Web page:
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Indore Tourism

The Mini Mumbai
State : Madhya Pradesh
District: Indore
Type of Tourism : Heritage Tourism
Area : 526 sq km
Population : 1,960,631 (As per Indian census- 2011)
Altitude : 553 meters
Best Tourist Season : October to March
Clothing recommended : Light cotton in summer light woolen in winter
Languages spoken : Hindi, Sindhi, Malwi, Marathi, Gujarati, English
Telephone Code : India (0731), International (+91)
Pin Code : 452001
What to buy : Textiles, Maheshwari & Chanderi Saris, Zari Work, Hand Block Printing, Tie & Dye Fabrics, Batik Work, Jute Handicrafts such as Hanging Lamps, Flower Vases, Baskets, Hammocks, Swings, Table Mats, Footwear, Purses, Stuffed Leather Toys, Glass Bangles, other Local Carvings & Crafts
Food Specialties : Kachori, Samosa, Poha, Baked Samosa, Patties, Aaloo Tikiya, Pakoda, Mathri, Garadu, Pani Puris, Bhel Puri, other Chat & Namkeen, Bhutte Ki Kees, Dal Bafla, Chakki Ki Shaak, Chhola Bhatura, Tapu, Rogan Josh, Korma, Seekh Kebab, Shami Kebab, Jalebi, Imarti, Mawa-Bati, Gajak, Gulab Jamun, Malpua, Mung Ka Halwa, Gajar Ka Halwa, Khoprapak, Rabdi, Faluda Kulfi, Shreekhand, Bengali Sweets, Shikanji, Lassi, Jal Jira, Santrola, Hot Boiled Milk, etc.
Local transportation : Auto Rickshaws, Cabs, City Buses, etc.

About Indore

Cradled to the extreme west of the Indian state of Madhya Pradesh in the quaint bosom of the picturesque Malwa Plateau and cuddled on the banks of two small rivers Saraswati and Khan, Indore the administrative command center of the Indore District has emerged as a thriving mini metropolis adorned with the classic cosmopolitan culture. Formerly a booming textile trading center and today flourishing as a successful industrial conurbation, Indore; the commercial capital of the state and one of the richest civics in central India is rightly bequeathed with the epithet; ‘the Mini Mumbai’. Honored to be the largest burghal of Madhya Pradesh, Indore resembles Mumbai in its trendy and elegant lifestyle and its potpourri of diverse ethnicity and culture. Blossoming as the seat of Holkars and planned and modernized under the patronage of Maharani Ahilya Bai Holkar, the historical urban of Indore derives its appellation from the name of ‘Indreshwar Temple’ nestled at the confluence of Saraswati and Khan Rivers.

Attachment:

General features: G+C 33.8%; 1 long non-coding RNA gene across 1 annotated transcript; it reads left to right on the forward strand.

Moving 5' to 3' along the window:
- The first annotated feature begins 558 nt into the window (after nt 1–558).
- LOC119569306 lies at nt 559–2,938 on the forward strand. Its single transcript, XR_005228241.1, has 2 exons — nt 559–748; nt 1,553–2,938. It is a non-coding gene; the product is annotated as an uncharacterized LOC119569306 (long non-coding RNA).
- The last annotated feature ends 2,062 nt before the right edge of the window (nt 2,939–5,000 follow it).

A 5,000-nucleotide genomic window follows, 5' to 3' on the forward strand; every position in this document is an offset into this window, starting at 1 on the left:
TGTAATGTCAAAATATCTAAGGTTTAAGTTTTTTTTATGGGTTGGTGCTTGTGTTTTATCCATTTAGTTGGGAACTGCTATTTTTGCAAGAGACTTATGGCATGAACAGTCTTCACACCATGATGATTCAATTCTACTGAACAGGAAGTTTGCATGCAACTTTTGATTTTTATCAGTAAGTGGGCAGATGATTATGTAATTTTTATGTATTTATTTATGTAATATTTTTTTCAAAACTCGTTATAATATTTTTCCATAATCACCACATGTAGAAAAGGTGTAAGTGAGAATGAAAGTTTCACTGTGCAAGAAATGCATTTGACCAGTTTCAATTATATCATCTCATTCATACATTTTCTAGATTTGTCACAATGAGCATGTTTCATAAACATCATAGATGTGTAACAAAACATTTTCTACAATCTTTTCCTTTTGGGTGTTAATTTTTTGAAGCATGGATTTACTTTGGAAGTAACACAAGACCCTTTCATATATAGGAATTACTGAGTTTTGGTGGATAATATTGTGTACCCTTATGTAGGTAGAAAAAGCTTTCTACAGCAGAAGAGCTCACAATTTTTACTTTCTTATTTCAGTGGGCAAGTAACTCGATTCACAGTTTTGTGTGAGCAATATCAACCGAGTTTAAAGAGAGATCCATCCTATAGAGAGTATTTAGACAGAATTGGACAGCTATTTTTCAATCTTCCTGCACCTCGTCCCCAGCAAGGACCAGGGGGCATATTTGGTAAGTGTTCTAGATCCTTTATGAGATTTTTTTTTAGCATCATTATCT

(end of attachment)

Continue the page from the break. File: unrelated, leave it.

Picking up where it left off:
Teeming with numerous historical monuments, religious sites and temples associated with the Holkar Rulers, the rapidly growing Indore City deemed as the most developed metropolitan of Madhya Pradesh wonderfully manages to synthesize both traditional and contemporary lifestyles in its unique cocktail. Indore jovially nurtures its grandiloquent times of yore and at the same time promises the swift stroke of dynamic modernization. Owing to its strategic location on the Malwa Plateau, Indore loaded with scores of interesting picnicking spots and tourist destinations beckons myriads of vacationers and voyagers all round the year. The pacifying cool breeze of daylight and the pleasurable and gratifying aura of evenings render the uplands of Malwa an exceedingly enticing and enamoring ambience. No wonder the poets have eulogized the ‘Shab-e-Malwa’ to no extent.